Monthly Archives: April 2014

Ray Garton’s New Thriller Depicts the Storm to End All Storms

Cover image for the sixth and final installment.

The title of Ray Garton’s new horror thriller seems to be the only word out of place in the assessment of Garton fans and reviewers.  Frankenstorm portrays the effects of a stupendous west coast hurricane on the populace of a small town that is already seething with emotional storms long before the winds begin to rise to horrific fury.

Kensington Books is marketing the book in e-serial installments at the end of which it will release the paperback.  Comments on the chapters have been almost universally positive.  The title drew the ire of at least one reviewer who otherwise lavished praise on the skill with which the horror master builds his troubled characters and matches the crescendo of their emotions to the climax of the storm.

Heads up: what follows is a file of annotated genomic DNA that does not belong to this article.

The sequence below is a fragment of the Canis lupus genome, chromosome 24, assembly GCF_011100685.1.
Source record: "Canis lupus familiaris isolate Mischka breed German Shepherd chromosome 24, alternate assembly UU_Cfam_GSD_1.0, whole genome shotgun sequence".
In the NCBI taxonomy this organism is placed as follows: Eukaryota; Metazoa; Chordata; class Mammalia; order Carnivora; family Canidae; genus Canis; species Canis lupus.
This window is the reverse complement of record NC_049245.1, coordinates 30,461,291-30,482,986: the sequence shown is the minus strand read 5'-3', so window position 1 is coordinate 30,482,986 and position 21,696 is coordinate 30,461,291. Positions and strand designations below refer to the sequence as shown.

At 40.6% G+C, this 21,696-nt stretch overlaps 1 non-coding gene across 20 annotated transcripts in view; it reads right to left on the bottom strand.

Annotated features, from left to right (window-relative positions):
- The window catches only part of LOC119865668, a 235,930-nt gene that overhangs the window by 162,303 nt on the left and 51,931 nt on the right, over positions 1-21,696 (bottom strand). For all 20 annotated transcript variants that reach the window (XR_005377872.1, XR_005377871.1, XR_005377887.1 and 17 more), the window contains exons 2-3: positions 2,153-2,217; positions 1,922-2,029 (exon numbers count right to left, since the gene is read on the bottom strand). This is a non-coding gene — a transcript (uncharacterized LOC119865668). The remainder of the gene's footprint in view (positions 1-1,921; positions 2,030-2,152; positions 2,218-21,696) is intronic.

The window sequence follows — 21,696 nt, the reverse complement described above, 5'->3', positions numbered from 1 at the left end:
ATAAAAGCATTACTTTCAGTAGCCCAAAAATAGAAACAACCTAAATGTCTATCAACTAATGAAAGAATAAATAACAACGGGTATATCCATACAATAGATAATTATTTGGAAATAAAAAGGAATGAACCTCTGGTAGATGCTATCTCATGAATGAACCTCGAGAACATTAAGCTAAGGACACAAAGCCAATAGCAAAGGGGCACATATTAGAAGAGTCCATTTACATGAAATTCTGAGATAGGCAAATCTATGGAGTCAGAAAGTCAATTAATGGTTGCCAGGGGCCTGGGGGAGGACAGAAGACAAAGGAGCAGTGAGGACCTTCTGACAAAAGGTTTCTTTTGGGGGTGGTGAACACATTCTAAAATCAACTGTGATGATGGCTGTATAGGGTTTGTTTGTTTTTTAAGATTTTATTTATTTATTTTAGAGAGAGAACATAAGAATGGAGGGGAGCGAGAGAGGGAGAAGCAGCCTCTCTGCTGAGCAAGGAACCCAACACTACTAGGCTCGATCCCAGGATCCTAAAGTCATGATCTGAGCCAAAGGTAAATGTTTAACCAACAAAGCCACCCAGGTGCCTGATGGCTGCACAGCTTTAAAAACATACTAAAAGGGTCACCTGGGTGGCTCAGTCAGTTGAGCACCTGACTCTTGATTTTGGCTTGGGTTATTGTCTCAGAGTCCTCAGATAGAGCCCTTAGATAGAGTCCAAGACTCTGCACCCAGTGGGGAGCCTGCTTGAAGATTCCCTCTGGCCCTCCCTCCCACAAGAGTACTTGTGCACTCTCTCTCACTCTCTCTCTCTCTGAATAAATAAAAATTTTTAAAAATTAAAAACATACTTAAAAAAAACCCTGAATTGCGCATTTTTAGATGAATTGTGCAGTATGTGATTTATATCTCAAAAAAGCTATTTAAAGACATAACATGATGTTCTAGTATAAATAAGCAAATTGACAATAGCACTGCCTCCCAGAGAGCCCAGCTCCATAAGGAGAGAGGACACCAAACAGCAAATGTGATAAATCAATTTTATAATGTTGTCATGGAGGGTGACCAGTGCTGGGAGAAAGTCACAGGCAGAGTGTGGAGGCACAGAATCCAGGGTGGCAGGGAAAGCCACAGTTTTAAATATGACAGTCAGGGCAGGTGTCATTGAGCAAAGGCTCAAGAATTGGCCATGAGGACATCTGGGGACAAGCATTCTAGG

“Even if not loaded to the gills with gruesome vintage monster molds,” writes Matt Molgaard, “this is assuredly a horror story, well-written and clearly worth examination. The way science and mankind are headed nowadays, something like this could easily be a reality, which makes it all the more uncomfortable. Reminiscent of a Ray Bradbury precautionary tale, Frankenstorm comes highly recommended, even if the title of the novel is severely off-putting (despite Garton’s amazing career, this one was passed down the HNR line multiple times; the reason being: no one wanted to even approach a novel with a title that sounds like an awful SyFy Network film).

“Look beyond the stomach turning, cheesy title (this novel is neither stomach turning, nor cheesy, for the record) and pre-order this one right here. It’s worth it!”

Open Road is in the process of reissuing some twenty Garton backlist titles.

Richard Curtis